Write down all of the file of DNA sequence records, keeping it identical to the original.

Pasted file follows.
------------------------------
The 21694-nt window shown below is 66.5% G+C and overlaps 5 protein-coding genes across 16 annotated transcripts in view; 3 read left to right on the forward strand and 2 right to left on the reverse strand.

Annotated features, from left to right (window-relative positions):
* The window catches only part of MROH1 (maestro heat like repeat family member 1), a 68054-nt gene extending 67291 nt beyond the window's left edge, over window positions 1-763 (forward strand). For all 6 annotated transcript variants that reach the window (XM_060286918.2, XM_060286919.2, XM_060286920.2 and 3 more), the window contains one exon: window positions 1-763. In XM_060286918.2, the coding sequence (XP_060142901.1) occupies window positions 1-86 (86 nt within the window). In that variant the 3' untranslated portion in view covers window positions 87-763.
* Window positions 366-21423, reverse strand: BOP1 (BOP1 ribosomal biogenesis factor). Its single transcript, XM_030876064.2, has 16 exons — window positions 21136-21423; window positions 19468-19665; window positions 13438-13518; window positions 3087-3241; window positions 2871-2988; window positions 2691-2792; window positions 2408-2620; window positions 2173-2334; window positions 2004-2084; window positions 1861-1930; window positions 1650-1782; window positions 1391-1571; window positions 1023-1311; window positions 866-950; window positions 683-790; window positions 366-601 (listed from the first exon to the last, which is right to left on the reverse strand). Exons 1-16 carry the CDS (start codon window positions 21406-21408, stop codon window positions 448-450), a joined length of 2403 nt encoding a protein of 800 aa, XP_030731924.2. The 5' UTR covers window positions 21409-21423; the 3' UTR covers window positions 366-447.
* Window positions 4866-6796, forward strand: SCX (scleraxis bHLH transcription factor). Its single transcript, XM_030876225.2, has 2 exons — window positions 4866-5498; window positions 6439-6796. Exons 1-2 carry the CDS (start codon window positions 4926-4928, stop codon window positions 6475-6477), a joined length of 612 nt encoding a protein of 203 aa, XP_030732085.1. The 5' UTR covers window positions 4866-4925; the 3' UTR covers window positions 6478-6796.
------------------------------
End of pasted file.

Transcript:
The 21694-nt window shown below is 66.5% G+C and overlaps 5 protein-coding genes across 16 annotated transcripts in view; 3 read left to right on the forward strand and 2 right to left on the reverse strand.

Annotated features, from left to right (window-relative positions):
* The window catches only part of MROH1 (maestro heat like repeat family member 1), a 68054-nt gene extending 67291 nt beyond the window's left edge, over window positions 1-763 (forward strand). For all 6 annotated transcript variants that reach the window (XM_060286918.2, XM_060286919.2, XM_060286920.2 and 3 more), the window contains one exon: window positions 1-763. In XM_060286918.2, the coding sequence (XP_060142901.1) occupies window positions 1-86 (86 nt within the window). In that variant the 3' untranslated portion in view covers window positions 87-763.
* Window positions 366-21423, reverse strand: BOP1 (BOP1 ribosomal biogenesis factor). Its single transcript, XM_030876064.2, has 16 exons — window positions 21136-21423; window positions 19468-19665; window positions 13438-13518; window positions 3087-3241; window positions 2871-2988; window positions 2691-2792; window positions 2408-2620; window positions 2173-2334; window positions 2004-2084; window positions 1861-1930; window positions 1650-1782; window positions 1391-1571; window positions 1023-1311; window positions 866-950; window positions 683-790; window positions 366-601 (listed from the first exon to the last, which is right to left on the reverse strand). Exons 1-16 carry the CDS (start codon window positions 21406-21408, stop codon window positions 448-450), a joined length of 2403 nt encoding a protein of 800 aa, XP_030731924.2. The 5' UTR covers window positions 21409-21423; the 3' UTR covers window positions 366-447.
* Window positions 4866-6796, forward strand: SCX (scleraxis bHLH transcription factor). Its single transcript, XM_030876225.2, has 2 exons — window positions 4866-5498; window positions 6439-6796. Exons 1-2 carry the CDS (start codon window positions 4926-4928, stop codon window positions 6475-6477), a joined length of 612 nt encoding a protein of 203 aa, XP_030732085.1. The 5' UTR covers window positions 4866-4925; the 3' UTR covers window positions 6478-6796.